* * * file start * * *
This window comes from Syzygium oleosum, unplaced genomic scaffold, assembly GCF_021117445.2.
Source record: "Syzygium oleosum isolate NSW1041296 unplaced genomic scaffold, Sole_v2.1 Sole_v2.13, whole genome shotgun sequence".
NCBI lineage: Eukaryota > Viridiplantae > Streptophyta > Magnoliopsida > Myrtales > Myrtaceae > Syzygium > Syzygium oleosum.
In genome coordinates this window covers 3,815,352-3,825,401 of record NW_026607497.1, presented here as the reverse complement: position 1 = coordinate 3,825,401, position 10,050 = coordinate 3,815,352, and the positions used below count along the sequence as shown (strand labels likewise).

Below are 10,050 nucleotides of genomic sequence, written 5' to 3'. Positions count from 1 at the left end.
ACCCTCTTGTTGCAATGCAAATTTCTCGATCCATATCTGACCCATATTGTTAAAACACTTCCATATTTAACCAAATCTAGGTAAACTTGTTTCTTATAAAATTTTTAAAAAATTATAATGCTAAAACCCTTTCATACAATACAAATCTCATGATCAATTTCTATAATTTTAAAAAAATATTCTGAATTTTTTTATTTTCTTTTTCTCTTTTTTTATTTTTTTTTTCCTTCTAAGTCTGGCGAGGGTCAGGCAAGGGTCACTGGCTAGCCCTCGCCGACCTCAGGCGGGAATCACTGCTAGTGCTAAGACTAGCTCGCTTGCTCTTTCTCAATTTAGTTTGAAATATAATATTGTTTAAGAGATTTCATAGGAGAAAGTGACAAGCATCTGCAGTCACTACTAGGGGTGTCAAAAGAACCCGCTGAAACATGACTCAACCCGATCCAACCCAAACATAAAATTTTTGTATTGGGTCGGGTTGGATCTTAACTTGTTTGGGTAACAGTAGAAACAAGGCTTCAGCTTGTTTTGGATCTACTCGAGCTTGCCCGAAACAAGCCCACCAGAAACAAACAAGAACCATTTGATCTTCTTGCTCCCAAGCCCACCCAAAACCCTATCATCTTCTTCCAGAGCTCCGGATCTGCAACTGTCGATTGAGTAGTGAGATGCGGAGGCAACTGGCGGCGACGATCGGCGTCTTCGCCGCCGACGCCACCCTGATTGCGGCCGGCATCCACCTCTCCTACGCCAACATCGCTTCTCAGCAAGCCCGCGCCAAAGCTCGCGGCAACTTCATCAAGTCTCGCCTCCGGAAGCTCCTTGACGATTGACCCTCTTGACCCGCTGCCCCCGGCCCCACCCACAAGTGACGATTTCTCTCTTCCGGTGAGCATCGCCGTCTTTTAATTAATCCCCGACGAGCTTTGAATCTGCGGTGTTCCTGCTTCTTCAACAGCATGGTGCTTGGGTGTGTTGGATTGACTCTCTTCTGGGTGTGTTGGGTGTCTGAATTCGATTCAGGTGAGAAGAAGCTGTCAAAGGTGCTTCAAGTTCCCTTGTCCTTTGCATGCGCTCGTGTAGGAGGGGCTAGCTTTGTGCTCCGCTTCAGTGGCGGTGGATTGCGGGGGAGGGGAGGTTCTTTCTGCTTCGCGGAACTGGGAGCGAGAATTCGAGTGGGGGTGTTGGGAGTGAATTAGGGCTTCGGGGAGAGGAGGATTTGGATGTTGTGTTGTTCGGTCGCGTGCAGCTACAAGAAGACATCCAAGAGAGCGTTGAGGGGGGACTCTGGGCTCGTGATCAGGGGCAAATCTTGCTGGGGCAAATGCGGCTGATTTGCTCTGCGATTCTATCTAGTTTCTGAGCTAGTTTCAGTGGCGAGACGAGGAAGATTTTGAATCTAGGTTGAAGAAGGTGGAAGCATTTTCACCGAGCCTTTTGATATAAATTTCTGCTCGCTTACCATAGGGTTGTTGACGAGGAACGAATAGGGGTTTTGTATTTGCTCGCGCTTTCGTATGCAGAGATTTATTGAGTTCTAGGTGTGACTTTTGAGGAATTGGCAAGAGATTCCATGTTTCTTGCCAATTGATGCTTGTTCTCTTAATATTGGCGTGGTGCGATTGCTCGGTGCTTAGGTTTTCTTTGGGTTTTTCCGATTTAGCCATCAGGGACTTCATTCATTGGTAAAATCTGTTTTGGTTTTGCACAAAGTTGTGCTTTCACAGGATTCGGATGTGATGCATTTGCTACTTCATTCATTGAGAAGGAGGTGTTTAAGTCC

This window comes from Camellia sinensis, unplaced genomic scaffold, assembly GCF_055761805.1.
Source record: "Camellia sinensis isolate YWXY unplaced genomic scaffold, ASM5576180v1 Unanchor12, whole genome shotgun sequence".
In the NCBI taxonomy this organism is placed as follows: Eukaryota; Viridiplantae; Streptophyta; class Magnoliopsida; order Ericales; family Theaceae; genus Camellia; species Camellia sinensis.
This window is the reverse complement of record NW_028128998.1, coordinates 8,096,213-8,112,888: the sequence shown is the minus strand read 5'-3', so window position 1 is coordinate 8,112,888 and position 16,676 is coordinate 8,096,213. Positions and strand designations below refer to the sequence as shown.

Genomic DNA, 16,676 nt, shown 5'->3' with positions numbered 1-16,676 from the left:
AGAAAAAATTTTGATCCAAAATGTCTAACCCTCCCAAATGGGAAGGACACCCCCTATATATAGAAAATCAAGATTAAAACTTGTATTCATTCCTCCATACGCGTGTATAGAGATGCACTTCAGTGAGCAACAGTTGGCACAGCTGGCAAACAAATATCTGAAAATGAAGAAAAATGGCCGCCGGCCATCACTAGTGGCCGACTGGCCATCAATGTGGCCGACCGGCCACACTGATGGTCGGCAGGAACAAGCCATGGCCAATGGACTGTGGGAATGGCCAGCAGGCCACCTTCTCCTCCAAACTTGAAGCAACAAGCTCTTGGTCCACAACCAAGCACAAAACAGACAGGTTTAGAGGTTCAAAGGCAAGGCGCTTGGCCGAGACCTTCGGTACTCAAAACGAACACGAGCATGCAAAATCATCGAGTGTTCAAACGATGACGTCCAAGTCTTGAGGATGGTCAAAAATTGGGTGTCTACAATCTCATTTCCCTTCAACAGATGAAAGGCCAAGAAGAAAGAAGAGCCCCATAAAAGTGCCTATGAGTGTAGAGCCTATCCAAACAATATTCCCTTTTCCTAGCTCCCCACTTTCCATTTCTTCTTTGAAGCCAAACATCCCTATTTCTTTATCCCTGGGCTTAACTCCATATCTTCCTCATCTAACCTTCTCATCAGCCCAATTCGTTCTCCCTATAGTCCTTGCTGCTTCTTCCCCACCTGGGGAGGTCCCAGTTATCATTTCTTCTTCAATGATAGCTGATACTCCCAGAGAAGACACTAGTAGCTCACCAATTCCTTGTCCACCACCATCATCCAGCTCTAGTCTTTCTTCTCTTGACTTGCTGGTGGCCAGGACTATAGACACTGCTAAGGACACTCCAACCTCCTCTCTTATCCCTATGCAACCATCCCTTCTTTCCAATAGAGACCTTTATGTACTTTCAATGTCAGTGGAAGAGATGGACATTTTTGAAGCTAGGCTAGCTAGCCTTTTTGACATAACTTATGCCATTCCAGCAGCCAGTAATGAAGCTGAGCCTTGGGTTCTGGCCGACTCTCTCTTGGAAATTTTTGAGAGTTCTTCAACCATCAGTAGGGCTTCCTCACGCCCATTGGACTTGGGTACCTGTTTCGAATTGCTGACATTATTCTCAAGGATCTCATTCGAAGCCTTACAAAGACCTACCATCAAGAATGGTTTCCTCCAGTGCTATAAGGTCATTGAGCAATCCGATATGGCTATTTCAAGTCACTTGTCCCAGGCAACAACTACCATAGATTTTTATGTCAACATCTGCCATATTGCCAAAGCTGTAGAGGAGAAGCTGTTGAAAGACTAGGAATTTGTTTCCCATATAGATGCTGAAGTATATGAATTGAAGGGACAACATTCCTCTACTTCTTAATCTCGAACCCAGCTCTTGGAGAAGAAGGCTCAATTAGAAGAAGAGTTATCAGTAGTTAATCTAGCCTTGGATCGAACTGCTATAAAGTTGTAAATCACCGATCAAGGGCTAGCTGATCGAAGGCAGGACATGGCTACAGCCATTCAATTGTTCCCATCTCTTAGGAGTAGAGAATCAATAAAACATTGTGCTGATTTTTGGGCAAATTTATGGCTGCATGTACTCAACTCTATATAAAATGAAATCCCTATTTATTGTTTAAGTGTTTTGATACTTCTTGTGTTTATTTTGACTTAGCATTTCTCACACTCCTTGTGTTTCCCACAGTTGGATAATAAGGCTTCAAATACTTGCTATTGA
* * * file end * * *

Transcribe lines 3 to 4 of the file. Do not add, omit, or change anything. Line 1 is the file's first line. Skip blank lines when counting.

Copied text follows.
NCBI lineage: Eukaryota > Viridiplantae > Streptophyta > Magnoliopsida > Myrtales > Myrtaceae > Syzygium > Syzygium oleosum.
In genome coordinates this window covers 3,815,352-3,825,401 of record NW_026607497.1, presented here as the reverse complement: position 1 = coordinate 3,825,401, position 10,050 = coordinate 3,815,352, and the positions used below count along the sequence as shown (strand labels likewise).